Katie was referred to CAMHS at age 14 suffering with Anorexia, her relationship with her doctor and psychologist was strained. She soon meet Annabelle, a CAMHS nurse who inspired her and made her feel hopeful. Anabelle reminded her that all was possible. Katie is sharing her story with us for Children's Mental Health Week.
In her own words....
I was referred into CAMHS by both my GP and the school nurse at the age of 14 where I was diagnosed with Anorexia. My time at CAMHS at this point was filled with strained relationships with both my doctor and my psychologist. They worked closely with my Mum to ensure I was following my meal plan and then involved my school with supported lunches, until eventually I was forced to have lunches at home. During this period of time my mood took a turn for the worse and I began experiencing intense suicidal thoughts which I attempted to hide from all those close to me. Things became progressively worse until my Mum and my school teachers began to notice things weren’t right and again reached out to CAMHS with concerns.
After numerous attempts to manage my mood had failed and things were becoming worse, the Home Treatment Team became involved and I was seen by a number of professionals within the team, all of whom I refused to engage with, so they decided I should be seen by someone else. This continued until I was seen by Annabelle.
I began by feeling extremely sceptical of her and attempted to push her away using all of the methods that had worked before; sarcastic responses, silent treatment and just point blank refusal. This however didn’t work in the slightest and I was left feeling extremely frustrated and wondering why she hadn’t given up. In spite of my difficult attitude to treatment, Annabelle continued to visit me and would spend time just chatting away, attempting to get to know me and engage in some kind of conversation. As well as this, she would speak about the future that everyone but me believed I would have and I remember her talking about how, one day in the future, I would be visiting universities with my Mum and deciding on where I would study. She said this was all possible if I listened to those around me and fought through what I was dealing with now.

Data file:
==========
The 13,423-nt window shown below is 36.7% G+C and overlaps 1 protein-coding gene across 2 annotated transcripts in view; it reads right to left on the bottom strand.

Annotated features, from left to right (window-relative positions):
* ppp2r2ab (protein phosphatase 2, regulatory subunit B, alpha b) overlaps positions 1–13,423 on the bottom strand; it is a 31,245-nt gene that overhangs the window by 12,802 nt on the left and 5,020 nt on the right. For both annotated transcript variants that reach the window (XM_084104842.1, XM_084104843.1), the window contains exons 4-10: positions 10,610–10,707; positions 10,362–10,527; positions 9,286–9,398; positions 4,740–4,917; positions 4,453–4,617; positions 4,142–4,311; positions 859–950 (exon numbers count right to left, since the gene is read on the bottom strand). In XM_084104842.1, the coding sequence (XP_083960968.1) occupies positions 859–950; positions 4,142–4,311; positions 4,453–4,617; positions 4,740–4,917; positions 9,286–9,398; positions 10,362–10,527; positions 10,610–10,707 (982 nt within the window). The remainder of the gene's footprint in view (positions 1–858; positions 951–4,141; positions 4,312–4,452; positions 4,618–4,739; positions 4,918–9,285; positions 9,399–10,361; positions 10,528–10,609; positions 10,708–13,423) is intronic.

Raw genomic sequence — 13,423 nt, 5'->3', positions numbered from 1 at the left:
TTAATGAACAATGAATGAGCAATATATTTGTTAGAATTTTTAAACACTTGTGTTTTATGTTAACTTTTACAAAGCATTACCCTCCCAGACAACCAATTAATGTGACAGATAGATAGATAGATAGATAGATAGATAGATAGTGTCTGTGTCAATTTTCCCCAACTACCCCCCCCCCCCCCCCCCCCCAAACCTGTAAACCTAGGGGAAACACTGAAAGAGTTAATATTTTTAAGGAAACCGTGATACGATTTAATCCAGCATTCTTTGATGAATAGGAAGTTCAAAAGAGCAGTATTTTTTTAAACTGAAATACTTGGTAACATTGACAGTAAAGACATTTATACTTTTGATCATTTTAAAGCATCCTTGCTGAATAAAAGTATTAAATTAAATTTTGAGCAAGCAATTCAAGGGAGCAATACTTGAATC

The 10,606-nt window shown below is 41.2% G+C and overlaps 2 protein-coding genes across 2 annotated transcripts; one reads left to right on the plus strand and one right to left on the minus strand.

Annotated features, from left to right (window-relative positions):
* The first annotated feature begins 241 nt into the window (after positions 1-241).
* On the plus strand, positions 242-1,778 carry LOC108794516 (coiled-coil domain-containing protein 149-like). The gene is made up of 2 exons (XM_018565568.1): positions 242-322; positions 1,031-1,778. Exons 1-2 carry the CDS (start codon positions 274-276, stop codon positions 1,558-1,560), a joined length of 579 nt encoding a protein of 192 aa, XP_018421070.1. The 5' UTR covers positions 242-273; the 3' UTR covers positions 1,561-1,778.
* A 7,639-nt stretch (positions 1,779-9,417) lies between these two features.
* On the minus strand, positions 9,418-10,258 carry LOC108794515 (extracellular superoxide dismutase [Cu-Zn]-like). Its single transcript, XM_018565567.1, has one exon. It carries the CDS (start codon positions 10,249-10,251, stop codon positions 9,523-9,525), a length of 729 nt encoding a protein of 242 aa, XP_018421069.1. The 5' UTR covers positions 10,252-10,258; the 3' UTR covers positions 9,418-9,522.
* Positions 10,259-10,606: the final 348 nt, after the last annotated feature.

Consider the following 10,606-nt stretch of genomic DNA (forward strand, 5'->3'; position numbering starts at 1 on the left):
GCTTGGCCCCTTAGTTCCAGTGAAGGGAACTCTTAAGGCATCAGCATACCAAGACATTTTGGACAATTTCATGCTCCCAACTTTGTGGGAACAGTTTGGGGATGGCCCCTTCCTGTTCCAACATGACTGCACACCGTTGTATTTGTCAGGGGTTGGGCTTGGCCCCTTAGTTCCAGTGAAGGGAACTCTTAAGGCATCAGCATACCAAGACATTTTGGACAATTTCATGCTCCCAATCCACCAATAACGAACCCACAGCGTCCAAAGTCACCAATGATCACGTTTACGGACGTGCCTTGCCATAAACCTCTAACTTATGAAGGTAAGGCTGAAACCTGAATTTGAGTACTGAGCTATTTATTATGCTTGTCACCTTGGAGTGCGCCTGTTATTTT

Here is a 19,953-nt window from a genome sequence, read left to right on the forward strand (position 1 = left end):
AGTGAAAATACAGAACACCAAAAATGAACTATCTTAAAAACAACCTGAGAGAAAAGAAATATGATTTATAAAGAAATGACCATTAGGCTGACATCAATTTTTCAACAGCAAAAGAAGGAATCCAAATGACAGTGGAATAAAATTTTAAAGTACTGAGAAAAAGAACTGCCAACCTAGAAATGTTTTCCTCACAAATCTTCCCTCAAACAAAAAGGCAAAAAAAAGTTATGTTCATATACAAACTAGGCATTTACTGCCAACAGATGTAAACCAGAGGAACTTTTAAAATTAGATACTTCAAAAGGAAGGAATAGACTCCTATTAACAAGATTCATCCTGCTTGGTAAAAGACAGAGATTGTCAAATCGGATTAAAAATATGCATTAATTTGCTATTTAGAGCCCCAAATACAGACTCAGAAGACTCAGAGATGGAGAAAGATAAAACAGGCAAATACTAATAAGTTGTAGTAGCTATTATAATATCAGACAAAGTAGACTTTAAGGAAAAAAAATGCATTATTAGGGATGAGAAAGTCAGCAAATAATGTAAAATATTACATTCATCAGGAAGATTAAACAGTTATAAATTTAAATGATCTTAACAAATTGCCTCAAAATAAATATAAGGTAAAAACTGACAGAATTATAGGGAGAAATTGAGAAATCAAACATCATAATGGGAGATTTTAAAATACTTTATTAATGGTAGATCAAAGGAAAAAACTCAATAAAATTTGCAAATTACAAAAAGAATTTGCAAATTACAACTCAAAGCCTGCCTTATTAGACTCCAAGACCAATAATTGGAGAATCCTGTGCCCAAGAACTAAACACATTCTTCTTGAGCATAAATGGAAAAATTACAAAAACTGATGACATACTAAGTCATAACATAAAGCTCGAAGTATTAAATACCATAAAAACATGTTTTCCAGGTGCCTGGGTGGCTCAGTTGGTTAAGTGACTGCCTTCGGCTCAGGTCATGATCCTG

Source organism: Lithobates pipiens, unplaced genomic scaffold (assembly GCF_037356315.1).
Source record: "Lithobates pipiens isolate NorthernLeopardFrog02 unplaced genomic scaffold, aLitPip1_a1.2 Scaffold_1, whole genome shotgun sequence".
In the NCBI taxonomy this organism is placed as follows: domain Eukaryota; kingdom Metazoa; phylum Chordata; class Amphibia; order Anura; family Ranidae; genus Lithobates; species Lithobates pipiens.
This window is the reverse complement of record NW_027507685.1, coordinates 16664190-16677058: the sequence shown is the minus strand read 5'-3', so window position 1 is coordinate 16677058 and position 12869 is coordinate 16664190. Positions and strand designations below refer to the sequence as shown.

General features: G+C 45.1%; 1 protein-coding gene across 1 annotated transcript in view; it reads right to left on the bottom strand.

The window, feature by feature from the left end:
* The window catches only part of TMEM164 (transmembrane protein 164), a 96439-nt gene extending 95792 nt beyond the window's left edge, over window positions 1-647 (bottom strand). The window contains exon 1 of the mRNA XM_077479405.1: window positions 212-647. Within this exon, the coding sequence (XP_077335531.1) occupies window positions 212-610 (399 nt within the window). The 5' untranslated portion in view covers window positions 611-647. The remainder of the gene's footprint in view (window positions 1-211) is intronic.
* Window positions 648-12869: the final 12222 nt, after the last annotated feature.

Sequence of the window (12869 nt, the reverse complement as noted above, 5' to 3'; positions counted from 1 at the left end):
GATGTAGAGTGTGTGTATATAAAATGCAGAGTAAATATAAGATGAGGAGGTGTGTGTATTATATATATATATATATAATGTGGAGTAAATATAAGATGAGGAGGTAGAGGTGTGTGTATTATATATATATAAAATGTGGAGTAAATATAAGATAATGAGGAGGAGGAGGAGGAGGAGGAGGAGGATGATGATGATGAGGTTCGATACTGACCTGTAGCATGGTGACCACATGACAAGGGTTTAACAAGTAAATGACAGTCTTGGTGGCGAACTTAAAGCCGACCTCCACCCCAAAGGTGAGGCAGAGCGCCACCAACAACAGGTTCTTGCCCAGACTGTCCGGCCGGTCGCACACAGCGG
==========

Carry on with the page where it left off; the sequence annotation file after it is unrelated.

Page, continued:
Despite my attempts to disagree with everything she said and advised, I found myself beginning to like Annabelle and even trust her, resulting in me attempting some of the techniques she described to me. One of the most memorable being the “jar of positives” – in which every time something happened that made me feel positive I would write it down and place it in the jar. On our last session she wrote me a little note for my jar. This is something I have kept for almost 4 years and still look at from time to time.
I realise now that although I found Annabelle’s positive outlook on things somewhat infuriating she was one of the many people who supported me through a time when I never believed I would change and she will always be the nurse who refused to give up on me. It is because of my experience at CAMHS I have decided to study psychology at university, with the hope that I can work in mental health and help others in the way that Annabelle helped me.
It is also one of the reasons that I work with Niki in Service User Participation because despite my difficulties with CAMHS I realise that it was vital in shaping my future and dealing with issues that I presented with. Therefore I want to use my experiences to make CAMHS better for other young people coming into the service. Already I can see positive changes that have arisen since Niki and the service user group have become involved in improving the care given by CAMHS and I am extremely grateful to be a part of this.
For more information and CAMHS and what we can help with visit https://camhs.elft.nhs.uk/